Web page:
Fast Role Swap (FRS) is an improvement in the latest version of the USB Type-C PD specification. Designers can use FRS to reduce the risk of data loss and maintain the signal integrity of USB peripherals such as patient monitoring equipment if the power cord is accidentally removed from the hub or cradle. FRS is implemented in 150 microseconds (μs), allowing the battery to be the source and the other devices to be the drain and keep running uninterrupted. Data communication continues uninterrupted in a single direction, keeping the system running and preventing failures even if the power direction is reversed.
Another enhancement to USB PD performance under USB4 is Programmable Power Supply (PPS) capability. PPS enables small step regulation of voltage and current. If a power outlet is connected to a PPS-capable power source, it can request that the power delivered by the power source be changed. PPS enables fast charging of lithium-ion batteries, improving the power efficiency of the overall system, reducing thermal loads, and enabling higher system packing densities.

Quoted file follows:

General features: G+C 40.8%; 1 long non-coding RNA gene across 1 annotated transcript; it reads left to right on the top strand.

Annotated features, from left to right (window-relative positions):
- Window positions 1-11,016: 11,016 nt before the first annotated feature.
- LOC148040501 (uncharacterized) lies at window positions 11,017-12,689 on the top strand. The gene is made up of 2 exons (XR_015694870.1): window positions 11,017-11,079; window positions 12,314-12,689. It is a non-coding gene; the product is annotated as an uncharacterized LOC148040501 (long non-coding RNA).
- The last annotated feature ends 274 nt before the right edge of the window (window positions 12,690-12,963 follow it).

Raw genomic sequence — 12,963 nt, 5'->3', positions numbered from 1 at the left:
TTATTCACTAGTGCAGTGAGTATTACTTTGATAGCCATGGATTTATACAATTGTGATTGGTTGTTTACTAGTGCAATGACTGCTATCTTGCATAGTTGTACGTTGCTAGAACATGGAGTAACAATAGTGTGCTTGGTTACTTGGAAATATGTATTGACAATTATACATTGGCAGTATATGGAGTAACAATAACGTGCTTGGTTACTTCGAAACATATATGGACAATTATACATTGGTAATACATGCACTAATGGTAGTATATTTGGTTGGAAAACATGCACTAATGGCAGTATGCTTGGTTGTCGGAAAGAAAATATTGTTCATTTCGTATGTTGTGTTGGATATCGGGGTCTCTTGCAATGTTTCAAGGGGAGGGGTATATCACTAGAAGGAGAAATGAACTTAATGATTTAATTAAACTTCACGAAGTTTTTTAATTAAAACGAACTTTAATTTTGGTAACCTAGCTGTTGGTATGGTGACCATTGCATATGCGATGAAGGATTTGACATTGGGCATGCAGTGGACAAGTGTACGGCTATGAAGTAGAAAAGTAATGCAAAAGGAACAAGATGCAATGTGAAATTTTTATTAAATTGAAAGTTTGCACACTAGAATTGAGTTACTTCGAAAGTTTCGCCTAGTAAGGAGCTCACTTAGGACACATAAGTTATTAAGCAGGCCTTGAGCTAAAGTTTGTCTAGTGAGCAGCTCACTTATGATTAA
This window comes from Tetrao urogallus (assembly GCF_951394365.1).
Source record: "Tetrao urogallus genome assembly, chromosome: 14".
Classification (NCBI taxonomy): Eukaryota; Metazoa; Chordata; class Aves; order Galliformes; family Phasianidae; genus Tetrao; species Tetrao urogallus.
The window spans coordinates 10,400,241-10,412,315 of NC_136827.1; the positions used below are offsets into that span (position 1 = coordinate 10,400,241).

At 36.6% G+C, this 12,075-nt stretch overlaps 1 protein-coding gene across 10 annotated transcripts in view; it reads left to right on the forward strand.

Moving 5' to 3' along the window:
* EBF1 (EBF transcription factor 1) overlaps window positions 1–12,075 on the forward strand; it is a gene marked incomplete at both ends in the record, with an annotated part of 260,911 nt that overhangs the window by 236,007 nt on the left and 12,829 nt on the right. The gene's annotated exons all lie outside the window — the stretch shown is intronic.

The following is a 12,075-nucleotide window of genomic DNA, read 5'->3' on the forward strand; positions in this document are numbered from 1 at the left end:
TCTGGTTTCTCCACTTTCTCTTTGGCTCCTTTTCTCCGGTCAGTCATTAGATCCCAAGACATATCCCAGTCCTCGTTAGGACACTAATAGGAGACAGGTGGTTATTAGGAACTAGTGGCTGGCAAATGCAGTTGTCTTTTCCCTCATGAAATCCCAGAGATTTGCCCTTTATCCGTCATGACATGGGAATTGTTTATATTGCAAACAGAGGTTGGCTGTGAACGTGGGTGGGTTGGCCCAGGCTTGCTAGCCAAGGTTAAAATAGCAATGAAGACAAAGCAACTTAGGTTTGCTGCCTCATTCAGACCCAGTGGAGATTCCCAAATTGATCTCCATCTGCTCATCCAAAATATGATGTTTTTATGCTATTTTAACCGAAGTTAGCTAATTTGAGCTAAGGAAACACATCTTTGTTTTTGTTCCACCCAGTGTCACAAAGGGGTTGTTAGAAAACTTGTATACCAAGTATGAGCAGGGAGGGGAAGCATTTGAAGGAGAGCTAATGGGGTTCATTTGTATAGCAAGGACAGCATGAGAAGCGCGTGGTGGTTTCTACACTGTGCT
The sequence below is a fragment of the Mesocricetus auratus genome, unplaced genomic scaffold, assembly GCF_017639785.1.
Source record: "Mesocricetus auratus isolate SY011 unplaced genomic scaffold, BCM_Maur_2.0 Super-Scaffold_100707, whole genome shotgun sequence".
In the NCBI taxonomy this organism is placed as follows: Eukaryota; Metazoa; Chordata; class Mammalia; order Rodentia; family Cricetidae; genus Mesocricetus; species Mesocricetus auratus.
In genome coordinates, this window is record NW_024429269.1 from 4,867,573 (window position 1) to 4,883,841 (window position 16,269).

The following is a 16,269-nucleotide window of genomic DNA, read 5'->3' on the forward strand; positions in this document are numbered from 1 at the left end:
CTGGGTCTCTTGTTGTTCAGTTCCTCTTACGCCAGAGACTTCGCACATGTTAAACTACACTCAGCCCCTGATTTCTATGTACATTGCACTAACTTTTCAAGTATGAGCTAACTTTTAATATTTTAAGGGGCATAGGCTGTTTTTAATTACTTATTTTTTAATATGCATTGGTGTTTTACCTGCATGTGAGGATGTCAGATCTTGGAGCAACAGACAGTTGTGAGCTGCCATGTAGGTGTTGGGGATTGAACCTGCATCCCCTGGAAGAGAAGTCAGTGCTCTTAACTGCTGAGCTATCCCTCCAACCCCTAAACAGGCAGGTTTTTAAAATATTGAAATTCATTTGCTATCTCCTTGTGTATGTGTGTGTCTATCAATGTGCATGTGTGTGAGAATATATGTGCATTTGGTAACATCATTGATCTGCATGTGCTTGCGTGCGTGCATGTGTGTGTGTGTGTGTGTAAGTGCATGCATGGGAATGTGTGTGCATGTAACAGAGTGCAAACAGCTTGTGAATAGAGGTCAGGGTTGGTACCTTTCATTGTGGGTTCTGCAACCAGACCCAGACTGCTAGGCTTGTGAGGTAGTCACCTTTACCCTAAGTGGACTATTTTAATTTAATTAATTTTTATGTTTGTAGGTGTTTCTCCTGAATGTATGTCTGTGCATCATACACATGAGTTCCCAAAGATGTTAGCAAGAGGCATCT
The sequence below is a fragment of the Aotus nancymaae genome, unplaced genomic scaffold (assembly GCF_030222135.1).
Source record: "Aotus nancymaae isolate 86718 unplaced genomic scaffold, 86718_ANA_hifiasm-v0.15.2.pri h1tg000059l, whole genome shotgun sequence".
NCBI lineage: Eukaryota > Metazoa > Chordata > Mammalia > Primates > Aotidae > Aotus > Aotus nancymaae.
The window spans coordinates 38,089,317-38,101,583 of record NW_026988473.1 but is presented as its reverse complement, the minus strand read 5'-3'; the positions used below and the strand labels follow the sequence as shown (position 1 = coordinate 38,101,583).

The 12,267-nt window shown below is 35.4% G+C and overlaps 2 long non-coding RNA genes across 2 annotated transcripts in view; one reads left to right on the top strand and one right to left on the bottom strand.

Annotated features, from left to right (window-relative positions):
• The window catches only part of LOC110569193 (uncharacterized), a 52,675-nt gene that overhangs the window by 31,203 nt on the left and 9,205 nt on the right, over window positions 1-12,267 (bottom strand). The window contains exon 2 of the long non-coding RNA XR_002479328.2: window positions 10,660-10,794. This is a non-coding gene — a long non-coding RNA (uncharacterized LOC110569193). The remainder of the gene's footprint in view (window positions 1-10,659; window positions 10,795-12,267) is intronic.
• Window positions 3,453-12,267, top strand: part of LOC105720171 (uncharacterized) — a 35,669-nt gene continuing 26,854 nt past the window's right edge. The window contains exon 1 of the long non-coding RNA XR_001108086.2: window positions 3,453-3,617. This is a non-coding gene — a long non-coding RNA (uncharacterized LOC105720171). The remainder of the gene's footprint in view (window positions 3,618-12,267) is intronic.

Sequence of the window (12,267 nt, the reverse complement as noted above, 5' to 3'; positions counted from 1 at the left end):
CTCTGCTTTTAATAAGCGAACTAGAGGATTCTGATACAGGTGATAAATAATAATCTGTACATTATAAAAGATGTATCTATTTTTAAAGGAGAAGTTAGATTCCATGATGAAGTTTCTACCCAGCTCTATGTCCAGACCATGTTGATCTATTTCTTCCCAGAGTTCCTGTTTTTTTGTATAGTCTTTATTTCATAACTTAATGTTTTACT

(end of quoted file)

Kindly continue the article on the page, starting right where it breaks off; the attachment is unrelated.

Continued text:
Board-to-Board Connectors for Medical Monitoring Equipment
As mentioned above, the combination of FFC and FPC addresses the needs of patient monitoring device designers for high-density and high-speed board-to-board interconnect systems, while supporting manual or robotic assembly. Model 0541324062 in Molex’s Easy-On FFC/FPC connector family is a good example. The connector has 40 positions, gold-plated contacts, and 0.50 millimeter (mm) pitch (Figure 3).
Figure 3: The Molex Model 0541324062 Easy-On FFC/FPC connector has 40 positions, gold plated contacts, and 0.50 millimeter (mm) pitch. (Image credit: Molex)
The 0541324062 model supports data rates up to 10 Gbits/s. Full cable insertion and secure mating with active inertia lock. A cable retention force of 20 Newtons (N) ensures shock and vibration resistance. Robust solder lugs bring retention and strain relief to the printed circuit board.